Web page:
“Multigenerational living has been increasing since the economy took a hit,” says Donna Butts, executive director of the intergenerational advocacy group Generations United (GU).

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In fact, the number has almost doubled since 1980, according to Pew Research.

With so many people living together under one roof, housing trends are changing, too.

Half the architects polled in a recent American Institute of Architects survey said that an increasing number of clients are looking for multigenerational housing, and 37 percent of Realtors in a national Coldwell Banker survey reported more buyers looking for homes that accommodate multiple generations.

“Between my husband and me, we have a mortgage-size student loan debt every month, so Judy’s financial contribution really helps,” Amy says.

“But there’s so much more than just financial benefit.

We’re doing the ‘village’ thing—my kids are getting a better sense of what it means to be a family.” The Mc Gloughlins gave up some privacy when Judy moved in—“Charlie can’t sit around the living room in his boxers,” Mc Gloughlin says—but they’re more than happy to share their home and everything in it.

“Our house gets so much use that I have a hard time keeping the living room floor from having crud on it—and that’s okay,” Amy says. It’s practicing our values.” Three Generations Under One Roof The Mc Gloughlins are part of a new normal, one in which 17 percent of the population—or about 54 million Americans—now live in multigenerational households.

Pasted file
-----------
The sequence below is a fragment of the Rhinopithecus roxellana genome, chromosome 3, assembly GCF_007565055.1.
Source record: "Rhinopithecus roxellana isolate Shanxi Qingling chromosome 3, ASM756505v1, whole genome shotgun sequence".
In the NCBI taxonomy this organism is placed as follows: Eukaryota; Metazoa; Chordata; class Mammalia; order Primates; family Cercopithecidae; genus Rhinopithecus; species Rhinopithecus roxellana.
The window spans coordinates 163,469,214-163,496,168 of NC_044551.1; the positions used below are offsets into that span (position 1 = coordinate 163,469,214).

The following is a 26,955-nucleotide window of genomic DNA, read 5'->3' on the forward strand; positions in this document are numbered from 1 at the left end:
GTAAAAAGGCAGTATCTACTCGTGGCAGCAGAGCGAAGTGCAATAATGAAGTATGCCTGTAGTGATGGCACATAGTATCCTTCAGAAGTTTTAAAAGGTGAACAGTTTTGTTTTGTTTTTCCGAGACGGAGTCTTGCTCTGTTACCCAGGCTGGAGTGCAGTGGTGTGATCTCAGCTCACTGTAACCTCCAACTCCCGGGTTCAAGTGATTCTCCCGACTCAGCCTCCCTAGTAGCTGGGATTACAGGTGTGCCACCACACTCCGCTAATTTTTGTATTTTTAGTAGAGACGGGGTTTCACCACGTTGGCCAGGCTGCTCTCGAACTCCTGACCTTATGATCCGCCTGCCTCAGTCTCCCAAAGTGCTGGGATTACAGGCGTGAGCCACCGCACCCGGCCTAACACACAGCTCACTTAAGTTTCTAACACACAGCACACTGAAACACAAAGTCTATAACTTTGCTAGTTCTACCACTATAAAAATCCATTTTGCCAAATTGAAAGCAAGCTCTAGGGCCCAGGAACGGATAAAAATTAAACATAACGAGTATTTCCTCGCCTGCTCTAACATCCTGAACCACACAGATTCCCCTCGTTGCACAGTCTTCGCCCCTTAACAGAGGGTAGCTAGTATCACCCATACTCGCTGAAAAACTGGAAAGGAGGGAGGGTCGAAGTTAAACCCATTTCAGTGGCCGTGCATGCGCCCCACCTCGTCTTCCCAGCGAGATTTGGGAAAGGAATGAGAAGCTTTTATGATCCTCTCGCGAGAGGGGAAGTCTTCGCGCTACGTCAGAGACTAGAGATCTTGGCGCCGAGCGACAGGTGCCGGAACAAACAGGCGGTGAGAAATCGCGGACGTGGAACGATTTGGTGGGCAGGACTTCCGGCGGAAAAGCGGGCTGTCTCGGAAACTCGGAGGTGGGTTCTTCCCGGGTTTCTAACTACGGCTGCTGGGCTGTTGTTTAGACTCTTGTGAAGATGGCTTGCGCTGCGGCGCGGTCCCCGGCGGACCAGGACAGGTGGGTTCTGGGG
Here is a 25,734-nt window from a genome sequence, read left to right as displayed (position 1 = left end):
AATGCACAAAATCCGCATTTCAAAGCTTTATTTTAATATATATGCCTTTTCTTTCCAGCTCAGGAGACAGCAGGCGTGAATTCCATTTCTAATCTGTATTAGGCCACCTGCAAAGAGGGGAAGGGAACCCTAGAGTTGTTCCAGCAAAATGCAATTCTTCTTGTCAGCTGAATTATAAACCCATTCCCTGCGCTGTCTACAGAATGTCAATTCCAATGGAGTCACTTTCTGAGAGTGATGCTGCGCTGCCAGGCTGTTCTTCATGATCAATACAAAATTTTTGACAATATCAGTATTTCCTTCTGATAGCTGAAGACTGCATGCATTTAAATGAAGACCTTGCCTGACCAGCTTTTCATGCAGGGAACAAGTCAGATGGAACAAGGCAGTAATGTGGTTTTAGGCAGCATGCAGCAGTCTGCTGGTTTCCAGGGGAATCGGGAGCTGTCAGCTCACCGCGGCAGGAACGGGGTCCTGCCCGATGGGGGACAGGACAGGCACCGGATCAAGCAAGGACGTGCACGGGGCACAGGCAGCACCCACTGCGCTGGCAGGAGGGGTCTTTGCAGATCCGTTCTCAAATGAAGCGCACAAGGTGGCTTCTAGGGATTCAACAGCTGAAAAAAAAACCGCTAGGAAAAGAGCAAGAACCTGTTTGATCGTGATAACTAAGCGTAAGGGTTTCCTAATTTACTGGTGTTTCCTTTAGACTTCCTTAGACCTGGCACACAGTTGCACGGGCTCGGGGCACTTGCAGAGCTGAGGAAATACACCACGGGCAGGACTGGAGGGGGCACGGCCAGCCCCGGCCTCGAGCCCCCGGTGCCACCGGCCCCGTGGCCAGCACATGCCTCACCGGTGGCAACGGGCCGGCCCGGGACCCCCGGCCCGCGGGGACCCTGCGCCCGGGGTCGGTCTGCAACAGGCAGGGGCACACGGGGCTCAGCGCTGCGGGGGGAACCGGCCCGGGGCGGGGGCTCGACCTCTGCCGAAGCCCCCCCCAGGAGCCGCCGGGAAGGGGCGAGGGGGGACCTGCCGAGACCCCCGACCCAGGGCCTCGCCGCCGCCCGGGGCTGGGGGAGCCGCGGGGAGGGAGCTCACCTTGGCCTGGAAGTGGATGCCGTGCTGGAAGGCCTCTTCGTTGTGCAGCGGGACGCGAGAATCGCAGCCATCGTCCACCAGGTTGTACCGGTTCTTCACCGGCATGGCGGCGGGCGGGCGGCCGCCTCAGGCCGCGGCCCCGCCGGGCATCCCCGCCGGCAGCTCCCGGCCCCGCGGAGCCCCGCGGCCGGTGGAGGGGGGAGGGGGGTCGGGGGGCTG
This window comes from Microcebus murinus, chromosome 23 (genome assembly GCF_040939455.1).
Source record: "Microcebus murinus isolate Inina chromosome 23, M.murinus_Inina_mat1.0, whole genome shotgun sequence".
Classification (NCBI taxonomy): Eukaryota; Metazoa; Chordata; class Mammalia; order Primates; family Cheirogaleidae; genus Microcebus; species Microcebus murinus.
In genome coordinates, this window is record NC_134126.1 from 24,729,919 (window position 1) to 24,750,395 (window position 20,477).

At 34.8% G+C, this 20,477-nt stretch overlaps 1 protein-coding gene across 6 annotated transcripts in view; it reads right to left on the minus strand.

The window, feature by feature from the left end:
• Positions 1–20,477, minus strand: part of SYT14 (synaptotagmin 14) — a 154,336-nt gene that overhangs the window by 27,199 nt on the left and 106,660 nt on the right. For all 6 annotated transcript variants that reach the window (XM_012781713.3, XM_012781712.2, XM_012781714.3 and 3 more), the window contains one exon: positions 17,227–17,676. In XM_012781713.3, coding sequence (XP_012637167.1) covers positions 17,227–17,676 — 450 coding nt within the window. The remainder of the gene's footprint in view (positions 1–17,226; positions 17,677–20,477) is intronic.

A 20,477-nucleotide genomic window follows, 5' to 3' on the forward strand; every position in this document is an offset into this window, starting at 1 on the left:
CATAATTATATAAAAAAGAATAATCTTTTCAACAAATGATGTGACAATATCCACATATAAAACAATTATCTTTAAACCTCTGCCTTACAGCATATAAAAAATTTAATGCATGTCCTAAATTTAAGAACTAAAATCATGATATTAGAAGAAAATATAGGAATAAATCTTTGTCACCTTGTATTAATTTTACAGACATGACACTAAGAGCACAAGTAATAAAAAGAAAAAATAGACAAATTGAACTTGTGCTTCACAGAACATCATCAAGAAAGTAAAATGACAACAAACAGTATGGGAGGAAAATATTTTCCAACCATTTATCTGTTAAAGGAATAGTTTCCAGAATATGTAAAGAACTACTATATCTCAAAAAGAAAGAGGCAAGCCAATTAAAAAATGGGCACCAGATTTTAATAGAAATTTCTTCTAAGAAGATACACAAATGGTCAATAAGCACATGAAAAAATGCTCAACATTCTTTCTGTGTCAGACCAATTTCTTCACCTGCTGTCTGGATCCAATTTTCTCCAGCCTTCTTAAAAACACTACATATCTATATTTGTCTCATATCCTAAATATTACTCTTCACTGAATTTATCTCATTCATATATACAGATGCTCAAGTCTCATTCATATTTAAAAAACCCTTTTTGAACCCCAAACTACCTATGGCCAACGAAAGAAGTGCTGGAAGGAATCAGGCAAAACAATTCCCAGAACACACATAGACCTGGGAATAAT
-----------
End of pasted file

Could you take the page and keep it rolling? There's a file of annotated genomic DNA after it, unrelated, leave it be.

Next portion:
After a tough day at the church where she works as pastor, Amy Yoder Mc Gloughlin comes home and confides in her mother-in-law, Judy, who has lived with her family in a five-bedroom home in Philadelphia for nine years.

Amy turns to Judy regularly for advice, support and child care for her son, Will, 11, and daughter, Reba, 8.

Judy cooks dinner for the family every Thursday and pushes Amy and her husband, Charlie, out the door for a date night every now and then.

Amy can’t imagine how the family would function without her.